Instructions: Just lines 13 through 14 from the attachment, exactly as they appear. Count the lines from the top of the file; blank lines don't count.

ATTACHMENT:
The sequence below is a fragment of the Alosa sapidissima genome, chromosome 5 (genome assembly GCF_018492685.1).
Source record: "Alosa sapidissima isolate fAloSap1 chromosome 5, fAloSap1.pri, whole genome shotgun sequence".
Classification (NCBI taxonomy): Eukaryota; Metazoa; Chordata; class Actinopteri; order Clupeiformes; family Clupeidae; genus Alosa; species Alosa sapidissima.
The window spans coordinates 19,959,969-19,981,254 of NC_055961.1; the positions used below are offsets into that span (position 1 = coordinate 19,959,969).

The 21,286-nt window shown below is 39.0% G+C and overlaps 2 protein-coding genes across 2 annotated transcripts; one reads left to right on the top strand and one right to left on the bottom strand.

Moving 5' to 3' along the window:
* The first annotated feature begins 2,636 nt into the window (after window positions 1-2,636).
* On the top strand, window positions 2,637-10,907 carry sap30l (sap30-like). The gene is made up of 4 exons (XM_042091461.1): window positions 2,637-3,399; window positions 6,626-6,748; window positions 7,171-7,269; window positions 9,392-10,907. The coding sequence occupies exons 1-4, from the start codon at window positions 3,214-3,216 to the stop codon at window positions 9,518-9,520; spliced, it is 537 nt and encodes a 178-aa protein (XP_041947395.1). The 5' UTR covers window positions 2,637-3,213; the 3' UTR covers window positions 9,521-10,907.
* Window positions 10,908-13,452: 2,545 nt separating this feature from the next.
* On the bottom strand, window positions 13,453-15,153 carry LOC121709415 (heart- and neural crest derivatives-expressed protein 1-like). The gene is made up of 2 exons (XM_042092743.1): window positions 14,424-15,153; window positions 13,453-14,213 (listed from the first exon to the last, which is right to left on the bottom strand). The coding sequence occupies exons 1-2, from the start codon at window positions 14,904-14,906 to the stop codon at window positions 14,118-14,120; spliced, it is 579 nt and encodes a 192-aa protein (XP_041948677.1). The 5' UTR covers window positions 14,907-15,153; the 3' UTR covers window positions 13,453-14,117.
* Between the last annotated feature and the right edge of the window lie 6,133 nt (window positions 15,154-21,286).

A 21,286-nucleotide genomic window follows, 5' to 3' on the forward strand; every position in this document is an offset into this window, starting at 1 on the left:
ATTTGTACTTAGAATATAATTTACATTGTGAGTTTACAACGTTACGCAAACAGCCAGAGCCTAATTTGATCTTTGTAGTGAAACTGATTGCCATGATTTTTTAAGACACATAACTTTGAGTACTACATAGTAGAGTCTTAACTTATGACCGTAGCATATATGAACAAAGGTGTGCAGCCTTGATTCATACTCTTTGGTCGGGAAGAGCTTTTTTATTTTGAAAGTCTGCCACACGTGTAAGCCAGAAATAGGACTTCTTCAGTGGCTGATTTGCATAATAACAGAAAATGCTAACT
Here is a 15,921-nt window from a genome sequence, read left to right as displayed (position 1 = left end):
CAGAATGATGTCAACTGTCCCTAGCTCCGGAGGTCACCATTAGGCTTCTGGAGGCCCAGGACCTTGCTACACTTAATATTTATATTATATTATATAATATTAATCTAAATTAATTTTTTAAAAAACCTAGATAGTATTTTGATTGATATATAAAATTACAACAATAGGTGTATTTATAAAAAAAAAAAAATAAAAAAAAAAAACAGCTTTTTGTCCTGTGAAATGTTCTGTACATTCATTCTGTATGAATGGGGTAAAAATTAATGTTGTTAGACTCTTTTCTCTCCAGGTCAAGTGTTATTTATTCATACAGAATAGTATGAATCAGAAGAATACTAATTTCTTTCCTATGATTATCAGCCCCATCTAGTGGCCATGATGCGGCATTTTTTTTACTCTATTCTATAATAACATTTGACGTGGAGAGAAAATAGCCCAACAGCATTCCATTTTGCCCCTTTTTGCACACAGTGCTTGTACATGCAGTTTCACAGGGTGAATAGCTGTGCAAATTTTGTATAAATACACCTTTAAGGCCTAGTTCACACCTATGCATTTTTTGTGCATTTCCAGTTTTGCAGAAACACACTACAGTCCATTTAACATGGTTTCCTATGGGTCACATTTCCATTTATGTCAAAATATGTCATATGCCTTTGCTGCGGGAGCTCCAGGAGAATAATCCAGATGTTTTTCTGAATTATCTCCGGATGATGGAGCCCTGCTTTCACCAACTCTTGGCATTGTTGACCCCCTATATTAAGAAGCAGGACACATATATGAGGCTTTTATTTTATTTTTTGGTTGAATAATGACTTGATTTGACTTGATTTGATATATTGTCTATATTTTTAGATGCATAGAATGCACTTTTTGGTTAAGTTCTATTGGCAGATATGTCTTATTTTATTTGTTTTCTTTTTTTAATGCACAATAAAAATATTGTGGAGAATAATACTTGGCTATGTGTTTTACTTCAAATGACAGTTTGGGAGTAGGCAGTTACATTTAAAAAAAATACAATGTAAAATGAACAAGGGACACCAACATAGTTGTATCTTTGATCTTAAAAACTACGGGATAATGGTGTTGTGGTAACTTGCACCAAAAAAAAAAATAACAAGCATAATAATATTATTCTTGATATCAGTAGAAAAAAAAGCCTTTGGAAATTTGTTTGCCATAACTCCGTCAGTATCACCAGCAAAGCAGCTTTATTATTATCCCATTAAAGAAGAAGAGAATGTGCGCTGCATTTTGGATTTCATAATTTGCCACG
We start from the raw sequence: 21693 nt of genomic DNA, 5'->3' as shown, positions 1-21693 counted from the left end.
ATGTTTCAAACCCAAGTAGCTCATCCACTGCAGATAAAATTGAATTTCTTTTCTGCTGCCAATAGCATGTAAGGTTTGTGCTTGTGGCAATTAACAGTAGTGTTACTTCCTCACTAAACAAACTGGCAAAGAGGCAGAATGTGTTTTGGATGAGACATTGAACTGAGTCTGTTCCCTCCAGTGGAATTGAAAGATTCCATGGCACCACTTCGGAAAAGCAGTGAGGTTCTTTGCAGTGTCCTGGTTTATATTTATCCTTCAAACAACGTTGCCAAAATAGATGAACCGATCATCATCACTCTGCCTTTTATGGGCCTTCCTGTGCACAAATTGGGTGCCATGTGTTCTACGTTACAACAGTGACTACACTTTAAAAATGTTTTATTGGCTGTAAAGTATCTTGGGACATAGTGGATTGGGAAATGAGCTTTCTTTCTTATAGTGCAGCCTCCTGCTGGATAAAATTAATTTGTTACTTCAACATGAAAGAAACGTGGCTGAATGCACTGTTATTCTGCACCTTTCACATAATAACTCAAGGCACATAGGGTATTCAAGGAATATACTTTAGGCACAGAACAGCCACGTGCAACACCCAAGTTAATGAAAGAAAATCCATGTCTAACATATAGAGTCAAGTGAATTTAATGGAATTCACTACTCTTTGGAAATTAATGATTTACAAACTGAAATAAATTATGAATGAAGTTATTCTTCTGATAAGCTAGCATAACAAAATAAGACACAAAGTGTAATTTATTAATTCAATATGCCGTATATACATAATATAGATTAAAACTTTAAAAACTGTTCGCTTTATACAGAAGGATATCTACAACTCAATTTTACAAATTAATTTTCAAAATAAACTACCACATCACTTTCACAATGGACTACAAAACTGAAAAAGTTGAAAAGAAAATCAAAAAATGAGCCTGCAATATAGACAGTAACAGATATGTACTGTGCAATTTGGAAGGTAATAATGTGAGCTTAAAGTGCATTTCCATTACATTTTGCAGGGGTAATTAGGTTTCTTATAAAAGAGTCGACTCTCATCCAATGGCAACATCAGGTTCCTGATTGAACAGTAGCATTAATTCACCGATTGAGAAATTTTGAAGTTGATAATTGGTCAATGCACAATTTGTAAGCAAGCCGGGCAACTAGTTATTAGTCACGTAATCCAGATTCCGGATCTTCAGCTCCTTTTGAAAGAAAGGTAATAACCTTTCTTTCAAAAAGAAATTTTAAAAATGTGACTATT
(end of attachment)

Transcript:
ATTTGTACTTAGAATATAATTTACATTGTGAGTTTACAACGTTACGCAAACAGCCAGAGCCTAATTTGATCTTTGTAGTGAAACTGATTGCCATGATTTTTTAAGACACATAACTTTGAGTACTACATAGTAGAGTCTTAACTTATGACCGTAGCATATATGAACAAAGGTGTGCAGCCTTGATTCATACTCTTTGGTCGGGAAGAGCTTTTTTATTTTGAAAGTCTGCCACACGTGTAAGCCAGAAATAGGACTTCTTCAGTGGCTGATTTGCATAATAACAGAAAATGCTAACT
Here is a 15,921-nt window from a genome sequence, read left to right as displayed (position 1 = left end):